top of page

About Us


The Mountain State Parents Child and Adolescent Network (MSP-CAN) promotes reforms in the service delivery

system through a continuum of interrelated activities that educate and support parents and caregivers

and inform practitioners, administrators and policy-makers.

Our training assists parents and caregivers in overcoming the shame, blame, guilt, and stigma commonly associated with childhood mental illness. We teach parents about emotional disorders, treatments, and their local service delivery system. MSP-CAN supports parents by building hope and confidence and by helping them partner effectively with providers and schools to develop and implement individualized, strength-based care for their children. The Network also sponsors education and training of parents and provides instruction to parents so they can become trainers themselves.

Additionally, we provide education for administrators and policy-makers to further their understanding of the many factors that contribute to the development of emotional disorders and the need for interagency collaboration and family partnership to achieve optimal outcomes for youth and their families. Through these efforts, we support the creation of collaborative programs that value partnership with families and provide individualized, strength-based care.

The Network also plans and conducts research about outcomes for children and their families. Data resulting

from this research is disseminated to state and government mental health agencies and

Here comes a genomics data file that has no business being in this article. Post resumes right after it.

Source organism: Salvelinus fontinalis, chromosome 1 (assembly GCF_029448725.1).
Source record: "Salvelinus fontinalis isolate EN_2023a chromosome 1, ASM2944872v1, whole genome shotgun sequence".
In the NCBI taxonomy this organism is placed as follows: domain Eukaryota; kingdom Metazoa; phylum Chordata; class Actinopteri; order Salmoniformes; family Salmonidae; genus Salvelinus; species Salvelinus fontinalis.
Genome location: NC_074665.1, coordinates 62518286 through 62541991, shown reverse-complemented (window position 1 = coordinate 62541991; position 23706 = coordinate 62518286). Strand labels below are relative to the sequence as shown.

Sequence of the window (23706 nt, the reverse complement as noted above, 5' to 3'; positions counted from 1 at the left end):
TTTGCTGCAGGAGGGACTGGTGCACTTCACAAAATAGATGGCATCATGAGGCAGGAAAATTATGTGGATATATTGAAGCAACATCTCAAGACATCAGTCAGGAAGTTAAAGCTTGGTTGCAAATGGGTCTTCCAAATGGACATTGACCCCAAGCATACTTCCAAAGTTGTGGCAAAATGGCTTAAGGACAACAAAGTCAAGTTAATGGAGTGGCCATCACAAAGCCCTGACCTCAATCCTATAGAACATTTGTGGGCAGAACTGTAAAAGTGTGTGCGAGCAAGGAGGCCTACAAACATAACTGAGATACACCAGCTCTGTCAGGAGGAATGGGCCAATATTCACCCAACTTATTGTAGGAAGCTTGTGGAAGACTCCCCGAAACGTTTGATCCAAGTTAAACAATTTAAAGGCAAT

to other concerned parties to demonstrate the benefits of these efforts.

In addition to training, MSP-CAN provides advocacy to assist parents in overcoming systemic barriers to an individual’s strength-based care. Through advocacy, both parents and practitioners learn communication

and problem resolution strategies needed to partner effectively.



We believe children and youth who have serious emotional, behavioral, or mental health challenges:

  • Must be individuals first.

  • Have rights and strengths that should be respected by all.

  • Are members of a family.

Families of these young people:

  • Have strengths and needs.

  • Must be viewed as team members and experts since they have 7 days a week, 24 hours a day lifelong experiences.

  • Have many ways of adjusting to family needs.

  • Are a source of strength for their young people.

Services provided to children or youth with special needs and their families:

  • Must emphasize strengths, must be based on need, and are affordable.

  • Must be accessible for that family.

  • Must be provided respectfully, non-judgmentally, and unconditionally.

  • Must be provided when possible, support through networking and partnerships with others.

  • Must be provided locally whenever possible.

bottom of page